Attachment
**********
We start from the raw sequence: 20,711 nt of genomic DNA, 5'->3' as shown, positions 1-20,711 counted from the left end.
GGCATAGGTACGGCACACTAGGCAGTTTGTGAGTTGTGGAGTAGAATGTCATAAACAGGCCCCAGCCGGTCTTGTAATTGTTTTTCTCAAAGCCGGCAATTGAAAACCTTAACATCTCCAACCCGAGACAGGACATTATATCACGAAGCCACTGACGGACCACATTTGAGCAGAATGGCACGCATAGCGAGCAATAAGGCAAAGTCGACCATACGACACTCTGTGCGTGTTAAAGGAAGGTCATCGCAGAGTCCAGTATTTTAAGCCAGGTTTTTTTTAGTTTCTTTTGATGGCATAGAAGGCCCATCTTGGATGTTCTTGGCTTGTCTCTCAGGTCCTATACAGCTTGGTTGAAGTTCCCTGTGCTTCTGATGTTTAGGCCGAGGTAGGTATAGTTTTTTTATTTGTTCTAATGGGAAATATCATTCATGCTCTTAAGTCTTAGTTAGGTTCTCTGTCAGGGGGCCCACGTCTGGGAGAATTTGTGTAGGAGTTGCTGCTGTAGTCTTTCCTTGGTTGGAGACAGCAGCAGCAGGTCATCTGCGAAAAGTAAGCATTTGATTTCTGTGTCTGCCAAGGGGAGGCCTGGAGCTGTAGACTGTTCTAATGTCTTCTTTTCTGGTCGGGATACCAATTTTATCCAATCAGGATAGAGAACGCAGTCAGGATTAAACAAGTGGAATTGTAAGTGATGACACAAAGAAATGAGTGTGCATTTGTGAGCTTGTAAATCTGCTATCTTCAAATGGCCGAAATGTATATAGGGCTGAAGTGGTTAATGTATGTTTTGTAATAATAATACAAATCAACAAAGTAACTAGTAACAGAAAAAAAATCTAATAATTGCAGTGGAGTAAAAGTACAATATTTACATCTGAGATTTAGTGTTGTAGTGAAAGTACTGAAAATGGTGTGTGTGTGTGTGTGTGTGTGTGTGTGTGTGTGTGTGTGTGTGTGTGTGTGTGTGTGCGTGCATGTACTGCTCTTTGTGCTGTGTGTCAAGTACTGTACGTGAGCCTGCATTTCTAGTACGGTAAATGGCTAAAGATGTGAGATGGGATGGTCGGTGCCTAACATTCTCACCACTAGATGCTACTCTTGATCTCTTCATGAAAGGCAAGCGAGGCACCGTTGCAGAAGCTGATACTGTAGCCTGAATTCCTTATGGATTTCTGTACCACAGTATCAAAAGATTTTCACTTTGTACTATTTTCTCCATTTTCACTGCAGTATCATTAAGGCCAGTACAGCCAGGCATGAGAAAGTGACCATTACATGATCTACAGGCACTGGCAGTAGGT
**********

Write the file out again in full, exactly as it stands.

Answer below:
We start from the raw sequence: 20,711 nt of genomic DNA, 5'->3' as shown, positions 1-20,711 counted from the left end.
GGCATAGGTACGGCACACTAGGCAGTTTGTGAGTTGTGGAGTAGAATGTCATAAACAGGCCCCAGCCGGTCTTGTAATTGTTTTTCTCAAAGCCGGCAATTGAAAACCTTAACATCTCCAACCCGAGACAGGACATTATATCACGAAGCCACTGACGGACCACATTTGAGCAGAATGGCACGCATAGCGAGCAATAAGGCAAAGTCGACCATACGACACTCTGTGCGTGTTAAAGGAAGGTCATCGCAGAGTCCAGTATTTTAAGCCAGGTTTTTTTTAGTTTCTTTTGATGGCATAGAAGGCCCATCTTGGATGTTCTTGGCTTGTCTCTCAGGTCCTATACAGCTTGGTTGAAGTTCCCTGTGCTTCTGATGTTTAGGCCGAGGTAGGTATAGTTTTTTTATTTGTTCTAATGGGAAATATCATTCATGCTCTTAAGTCTTAGTTAGGTTCTCTGTCAGGGGGCCCACGTCTGGGAGAATTTGTGTAGGAGTTGCTGCTGTAGTCTTTCCTTGGTTGGAGACAGCAGCAGCAGGTCATCTGCGAAAAGTAAGCATTTGATTTCTGTGTCTGCCAAGGGGAGGCCTGGAGCTGTAGACTGTTCTAATGTCTTCTTTTCTGGTCGGGATACCAATTTTATCCAATCAGGATAGAGAACGCAGTCAGGATTAAACAAGTGGAATTGTAAGTGATGACACAAAGAAATGAGTGTGCATTTGTGAGCTTGTAAATCTGCTATCTTCAAATGGCCGAAATGTATATAGGGCTGAAGTGGTTAATGTATGTTTTGTAATAATAATACAAATCAACAAAGTAACTAGTAACAGAAAAAAAATCTAATAATTGCAGTGGAGTAAAAGTACAATATTTACATCTGAGATTTAGTGTTGTAGTGAAAGTACTGAAAATGGTGTGTGTGTGTGTGTGTGTGTGTGTGTGTGTGTGTGTGTGTGTGTGTGTGTGTGTGTGCGTGCATGTACTGCTCTTTGTGCTGTGTGTCAAGTACTGTACGTGAGCCTGCATTTCTAGTACGGTAAATGGCTAAAGATGTGAGATGGGATGGTCGGTGCCTAACATTCTCACCACTAGATGCTACTCTTGATCTCTTCATGAAAGGCAAGCGAGGCACCGTTGCAGAAGCTGATACTGTAGCCTGAATTCCTTATGGATTTCTGTACCACAGTATCAAAAGATTTTCACTTTGTACTATTTTCTCCATTTTCACTGCAGTATCATTAAGGCCAGTACAGCCAGGCATGAGAAAGTGACCATTACATGATCTACAGGCACTGGCAGTAGGT